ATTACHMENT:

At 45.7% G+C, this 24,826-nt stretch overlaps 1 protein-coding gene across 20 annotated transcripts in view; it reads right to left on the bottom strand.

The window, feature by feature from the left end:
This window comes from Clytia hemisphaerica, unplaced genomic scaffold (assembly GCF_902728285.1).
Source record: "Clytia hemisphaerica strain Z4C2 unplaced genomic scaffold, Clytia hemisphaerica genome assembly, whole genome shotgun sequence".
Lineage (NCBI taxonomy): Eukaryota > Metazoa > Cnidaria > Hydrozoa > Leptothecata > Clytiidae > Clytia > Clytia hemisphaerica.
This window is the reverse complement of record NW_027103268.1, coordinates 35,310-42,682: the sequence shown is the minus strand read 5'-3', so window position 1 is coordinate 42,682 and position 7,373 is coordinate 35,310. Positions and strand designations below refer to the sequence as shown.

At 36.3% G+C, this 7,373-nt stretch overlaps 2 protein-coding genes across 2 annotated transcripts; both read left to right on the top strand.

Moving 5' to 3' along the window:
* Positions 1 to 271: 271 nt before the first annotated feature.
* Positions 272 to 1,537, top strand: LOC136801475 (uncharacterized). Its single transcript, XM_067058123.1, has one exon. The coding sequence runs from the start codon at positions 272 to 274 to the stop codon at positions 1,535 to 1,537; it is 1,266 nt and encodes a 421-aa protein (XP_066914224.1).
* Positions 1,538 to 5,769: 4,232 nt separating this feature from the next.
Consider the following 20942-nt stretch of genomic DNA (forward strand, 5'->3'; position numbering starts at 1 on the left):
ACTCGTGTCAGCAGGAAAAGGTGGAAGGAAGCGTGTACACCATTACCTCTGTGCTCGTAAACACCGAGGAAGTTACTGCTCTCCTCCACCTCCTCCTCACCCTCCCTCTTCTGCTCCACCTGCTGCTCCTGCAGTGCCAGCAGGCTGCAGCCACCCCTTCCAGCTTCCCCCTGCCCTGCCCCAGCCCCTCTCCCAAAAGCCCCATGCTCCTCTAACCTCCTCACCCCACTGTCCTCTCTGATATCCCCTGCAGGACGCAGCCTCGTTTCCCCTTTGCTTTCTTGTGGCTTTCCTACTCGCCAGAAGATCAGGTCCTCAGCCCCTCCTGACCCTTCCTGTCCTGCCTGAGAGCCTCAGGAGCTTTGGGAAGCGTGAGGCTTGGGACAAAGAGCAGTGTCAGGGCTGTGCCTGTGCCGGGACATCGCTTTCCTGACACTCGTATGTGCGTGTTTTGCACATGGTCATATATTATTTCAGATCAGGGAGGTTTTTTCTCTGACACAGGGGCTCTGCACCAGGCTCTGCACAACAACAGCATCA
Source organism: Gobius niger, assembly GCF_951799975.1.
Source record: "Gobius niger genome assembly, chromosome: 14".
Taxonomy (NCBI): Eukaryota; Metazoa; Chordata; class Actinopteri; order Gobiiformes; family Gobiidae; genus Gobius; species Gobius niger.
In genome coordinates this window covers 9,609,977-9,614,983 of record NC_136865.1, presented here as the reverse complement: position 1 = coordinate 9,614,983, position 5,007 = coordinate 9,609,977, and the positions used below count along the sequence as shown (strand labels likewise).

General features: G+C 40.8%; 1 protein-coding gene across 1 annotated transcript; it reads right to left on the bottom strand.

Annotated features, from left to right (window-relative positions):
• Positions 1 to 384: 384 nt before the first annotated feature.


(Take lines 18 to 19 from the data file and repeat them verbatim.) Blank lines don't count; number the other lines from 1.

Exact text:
General features: G+C 40.8%; 1 protein-coding gene across 1 annotated transcript; it reads right to left on the bottom strand.

Annotated features, from left to right (window-relative positions):